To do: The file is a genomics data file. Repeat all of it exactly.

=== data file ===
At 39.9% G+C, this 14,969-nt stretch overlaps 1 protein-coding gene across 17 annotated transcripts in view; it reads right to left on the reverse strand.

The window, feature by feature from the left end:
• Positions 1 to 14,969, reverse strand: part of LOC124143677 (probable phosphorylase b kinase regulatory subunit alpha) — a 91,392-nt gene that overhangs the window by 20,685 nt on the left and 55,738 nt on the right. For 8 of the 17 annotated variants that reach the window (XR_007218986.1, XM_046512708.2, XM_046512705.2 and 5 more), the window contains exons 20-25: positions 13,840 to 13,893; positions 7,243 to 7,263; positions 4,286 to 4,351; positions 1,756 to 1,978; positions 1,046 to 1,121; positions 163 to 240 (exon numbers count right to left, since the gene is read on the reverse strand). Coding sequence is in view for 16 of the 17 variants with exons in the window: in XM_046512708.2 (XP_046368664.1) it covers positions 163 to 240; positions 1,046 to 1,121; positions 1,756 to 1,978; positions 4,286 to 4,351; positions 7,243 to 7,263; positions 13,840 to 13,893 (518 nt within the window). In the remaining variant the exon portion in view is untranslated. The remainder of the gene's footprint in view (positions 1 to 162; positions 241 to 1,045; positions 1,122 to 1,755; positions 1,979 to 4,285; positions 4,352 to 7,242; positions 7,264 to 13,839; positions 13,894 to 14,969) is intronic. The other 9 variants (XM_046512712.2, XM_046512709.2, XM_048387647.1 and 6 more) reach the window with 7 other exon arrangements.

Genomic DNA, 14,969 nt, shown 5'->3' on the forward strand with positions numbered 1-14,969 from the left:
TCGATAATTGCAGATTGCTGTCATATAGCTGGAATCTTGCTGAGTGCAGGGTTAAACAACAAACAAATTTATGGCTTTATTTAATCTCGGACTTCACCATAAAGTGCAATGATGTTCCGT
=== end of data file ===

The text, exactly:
At 39.9% G+C, this 14,969-nt stretch overlaps 1 protein-coding gene across 17 annotated transcripts in view; it reads right to left on the reverse strand.

The window, feature by feature from the left end:
• Positions 1 to 14,969, reverse strand: part of LOC124143677 (probable phosphorylase b kinase regulatory subunit alpha) — a 91,392-nt gene that overhangs the window by 20,685 nt on the left and 55,738 nt on the right. For 8 of the 17 annotated variants that reach the window (XR_007218986.1, XM_046512708.2, XM_046512705.2 and 5 more), the window contains exons 20-25: positions 13,840 to 13,893; positions 7,243 to 7,263; positions 4,286 to 4,351; positions 1,756 to 1,978; positions 1,046 to 1,121; positions 163 to 240 (exon numbers count right to left, since the gene is read on the reverse strand). Coding sequence is in view for 16 of the 17 variants with exons in the window: in XM_046512708.2 (XP_046368664.1) it covers positions 163 to 240; positions 1,046 to 1,121; positions 1,756 to 1,978; positions 4,286 to 4,351; positions 7,243 to 7,263; positions 13,840 to 13,893 (518 nt within the window). In the remaining variant the exon portion in view is untranslated. The remainder of the gene's footprint in view (positions 1 to 162; positions 241 to 1,045; positions 1,122 to 1,755; positions 1,979 to 4,285; positions 4,352 to 7,242; positions 7,264 to 13,839; positions 13,894 to 14,969) is intronic. The other 9 variants (XM_046512712.2, XM_046512709.2, XM_048387647.1 and 6 more) reach the window with 7 other exon arrangements.

Genomic DNA, 14,969 nt, shown 5'->3' on the forward strand with positions numbered 1-14,969 from the left:
TCGATAATTGCAGATTGCTGTCATATAGCTGGAATCTTGCTGAGTGCAGGGTTAAACAACAAACAAATTTATGGCTTTATTTAATCTCGGACTTCACCATAAAGTGCAATGATGTTCCGT